QUINCY -- There are certain truths we've come to believe in each spring.
April showers bring May flowers. Birds of a similar feather flock together.
And as the temperature rises, the Quincy University baseball team's offensive productivity soars.
That was the case this weekend.
The first warm weather of the season -- the temperatures topped at 64 degrees Sunday afternoon -- led to a three-game sweep of Missouri-St. Louis in non-conference action at QU Stadium. The Hawks won both games of Sunday's doubleheader 8-4 and 9-1 by racking up 27 hits, belting seven home runs and pummelling bullpen pitchers.
"It kind of sucked going down to Florida and Mississippi and getting a taste of the warm weather before coming back here," QU senior right fielder Justin Eads said. "(Sunday) was pretty nice with all things considered, and we took advantage of it."
No one seized the moment better than Eads.
In the opening game, with the Hawks trailing 4-2 in the bottom of the third inning, Eads cracked a two-run home run to right field to tie the game. In the seventh, he led off with a home run to right field to give the Hawks a 5-4 advantage.
Quincy (7-2) never trailed again in the doubleheader.
"Eads has been on a really, really good kick," said QU sophomore designated hitter Lance Logsdon, who went 4 for 9 with eight RBIs hitting ahead of Eads. "He's seeing the ball well. Hopefully he can keep doing that.
"He's staying within his approach, going more to right-center. It's what he's good at and what he's going to be good at."
Eads added a solo home run to left field in the nightcap, finishing the day 4 for 8 with three home runs and four RBIs and raising his average to .417 in six starts as he is seeing the ball as well as anyone in the lineup.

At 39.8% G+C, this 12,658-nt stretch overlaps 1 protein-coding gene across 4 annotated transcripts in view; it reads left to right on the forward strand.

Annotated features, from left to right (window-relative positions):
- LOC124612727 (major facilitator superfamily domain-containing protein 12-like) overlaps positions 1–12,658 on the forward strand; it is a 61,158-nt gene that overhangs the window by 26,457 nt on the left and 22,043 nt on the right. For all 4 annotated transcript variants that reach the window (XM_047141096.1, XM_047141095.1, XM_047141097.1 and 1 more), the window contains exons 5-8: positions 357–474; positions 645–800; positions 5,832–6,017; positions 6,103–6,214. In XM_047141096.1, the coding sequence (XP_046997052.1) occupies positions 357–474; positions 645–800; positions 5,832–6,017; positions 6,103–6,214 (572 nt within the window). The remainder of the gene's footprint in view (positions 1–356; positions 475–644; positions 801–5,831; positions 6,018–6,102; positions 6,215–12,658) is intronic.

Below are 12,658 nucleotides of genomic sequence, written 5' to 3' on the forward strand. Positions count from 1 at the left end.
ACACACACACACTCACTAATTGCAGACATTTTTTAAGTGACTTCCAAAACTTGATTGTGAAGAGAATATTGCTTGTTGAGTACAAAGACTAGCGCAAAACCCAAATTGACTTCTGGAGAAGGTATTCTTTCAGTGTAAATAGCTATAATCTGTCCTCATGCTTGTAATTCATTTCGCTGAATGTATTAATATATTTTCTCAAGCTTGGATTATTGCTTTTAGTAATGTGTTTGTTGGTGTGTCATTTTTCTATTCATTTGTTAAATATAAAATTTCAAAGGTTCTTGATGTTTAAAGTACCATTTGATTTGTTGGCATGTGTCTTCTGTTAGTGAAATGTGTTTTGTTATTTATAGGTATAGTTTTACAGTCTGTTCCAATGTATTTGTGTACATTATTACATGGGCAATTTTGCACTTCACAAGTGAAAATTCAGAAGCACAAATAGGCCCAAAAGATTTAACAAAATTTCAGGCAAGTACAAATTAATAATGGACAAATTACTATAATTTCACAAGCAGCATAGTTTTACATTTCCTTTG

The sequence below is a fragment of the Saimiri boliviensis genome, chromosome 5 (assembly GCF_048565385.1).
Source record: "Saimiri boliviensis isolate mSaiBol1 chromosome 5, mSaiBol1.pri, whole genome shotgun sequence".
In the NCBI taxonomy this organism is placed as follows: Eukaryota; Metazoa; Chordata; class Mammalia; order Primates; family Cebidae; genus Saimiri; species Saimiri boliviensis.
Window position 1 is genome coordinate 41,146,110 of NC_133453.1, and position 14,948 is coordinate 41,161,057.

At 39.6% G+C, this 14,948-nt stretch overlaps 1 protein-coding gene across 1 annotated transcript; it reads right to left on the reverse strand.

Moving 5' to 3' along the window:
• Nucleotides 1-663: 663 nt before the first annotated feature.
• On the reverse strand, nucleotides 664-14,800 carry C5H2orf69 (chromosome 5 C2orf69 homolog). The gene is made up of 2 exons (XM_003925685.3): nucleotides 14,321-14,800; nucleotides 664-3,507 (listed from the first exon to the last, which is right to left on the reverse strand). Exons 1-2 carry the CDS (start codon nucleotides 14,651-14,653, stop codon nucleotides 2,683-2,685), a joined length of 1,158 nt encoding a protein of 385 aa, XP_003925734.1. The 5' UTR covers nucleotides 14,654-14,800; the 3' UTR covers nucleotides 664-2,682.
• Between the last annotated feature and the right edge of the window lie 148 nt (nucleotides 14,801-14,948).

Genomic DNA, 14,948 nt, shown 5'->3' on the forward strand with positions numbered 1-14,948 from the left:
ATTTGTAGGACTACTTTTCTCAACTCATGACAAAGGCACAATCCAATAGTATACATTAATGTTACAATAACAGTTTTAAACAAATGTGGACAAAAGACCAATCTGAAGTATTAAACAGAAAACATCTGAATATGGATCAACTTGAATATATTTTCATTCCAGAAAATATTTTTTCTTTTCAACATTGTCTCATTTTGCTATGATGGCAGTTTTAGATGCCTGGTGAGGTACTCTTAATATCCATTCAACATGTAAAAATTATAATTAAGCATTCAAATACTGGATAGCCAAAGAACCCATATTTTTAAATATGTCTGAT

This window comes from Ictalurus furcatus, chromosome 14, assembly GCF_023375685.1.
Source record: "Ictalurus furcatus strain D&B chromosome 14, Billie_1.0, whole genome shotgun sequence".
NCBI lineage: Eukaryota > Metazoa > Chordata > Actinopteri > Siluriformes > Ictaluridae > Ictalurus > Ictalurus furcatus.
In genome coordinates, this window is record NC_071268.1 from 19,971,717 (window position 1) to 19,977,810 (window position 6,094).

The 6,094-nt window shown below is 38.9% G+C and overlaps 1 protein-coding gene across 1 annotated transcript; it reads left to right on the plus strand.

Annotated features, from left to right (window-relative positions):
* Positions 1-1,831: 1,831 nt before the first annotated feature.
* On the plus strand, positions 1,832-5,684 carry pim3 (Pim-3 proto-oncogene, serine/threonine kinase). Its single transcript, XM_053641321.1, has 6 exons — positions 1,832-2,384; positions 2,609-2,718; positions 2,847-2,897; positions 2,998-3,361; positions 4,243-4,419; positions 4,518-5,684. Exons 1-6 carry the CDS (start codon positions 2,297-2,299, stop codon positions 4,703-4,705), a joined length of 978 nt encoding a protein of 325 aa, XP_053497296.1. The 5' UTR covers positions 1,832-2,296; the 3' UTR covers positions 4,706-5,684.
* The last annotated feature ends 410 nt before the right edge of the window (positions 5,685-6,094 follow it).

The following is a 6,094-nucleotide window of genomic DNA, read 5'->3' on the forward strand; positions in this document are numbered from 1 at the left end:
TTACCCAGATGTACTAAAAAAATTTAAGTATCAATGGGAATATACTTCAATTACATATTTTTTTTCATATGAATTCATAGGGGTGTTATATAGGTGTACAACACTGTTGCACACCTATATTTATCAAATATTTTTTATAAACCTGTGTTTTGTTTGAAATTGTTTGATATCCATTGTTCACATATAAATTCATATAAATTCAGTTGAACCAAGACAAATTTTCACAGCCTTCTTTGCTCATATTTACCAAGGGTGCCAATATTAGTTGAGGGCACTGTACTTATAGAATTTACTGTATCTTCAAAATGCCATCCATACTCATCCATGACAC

"Yeah, pretty well," Eads said with a smile.
His first career home runs suggest he's seeing it quite well.
"He's been given a chance," QU coach Josh Rabe said. "He's kind of taken a hold of that chance and gone with it."
Others have, too. Logsdon has established himself as a dangerous No. 4 hitter, cracking a two-run home run in the first game and a grand slam in the nightcap. Freshman shortstop Nolan Wosman went 4 for 8 with a home run and two RBIs as the top five hitters in the lineup combined to go 20 for 43 (.465)
"It's amazing because I think it also helps guys behind you and in front of you," Eads said of his hot start. "If they get on base, you can drive them in. If they're hitting behind you, they get a chance to move you around. It's awesome. It's a great feeling."
It helps to know scoring outbursts won't be wasted.
The Hawks allowed the Tritons to score in just two of 27 innings played, got at least six innings from each starter in the series and saw their pitchers show some resolve to work through tough moments.
In the first game Sunday, junior left-hander Sam Stephens allowed four runs in the top of the second as he gave up run-scoring singles and an RBI double all with two out. He worked around having runners at the corners in the fourth, overcame two errors in the fifth and stranded a runner at third base in the sixth.
Sophomore right-hander Jack Widhalm worked the final three innings, allowing two hits and striking out one, to earn his first victory.
In the second game, sophomore right-hander Jay Hammel (2-1) gave up one run and four hits over six innings, striking out five and walking four. In the fourth inning, the Tritons loaded the bases with no outs thanks to two singles and an error, but Hammel induced a short flyout and two strikeouts to end the threat.
Three relievers combined for three scoreless innings with Brett Taucher striking out two.
"If we can get a lead and get through six innings with our starter, I like our chances," Rabe said. "Then we can throw the guys we need to throw in the order they need to throw to close a game out. We just need to limit big innings because I like our offense enough to get the job done. You never know when a (five-run inning) is coming."
It happened once Sunday as the Hawks scored three or more runs in four innings throughout the weekend.
"It puts us in a better spot to move forward," Eads said. "We know what we need to do now, and we'll keep pushing."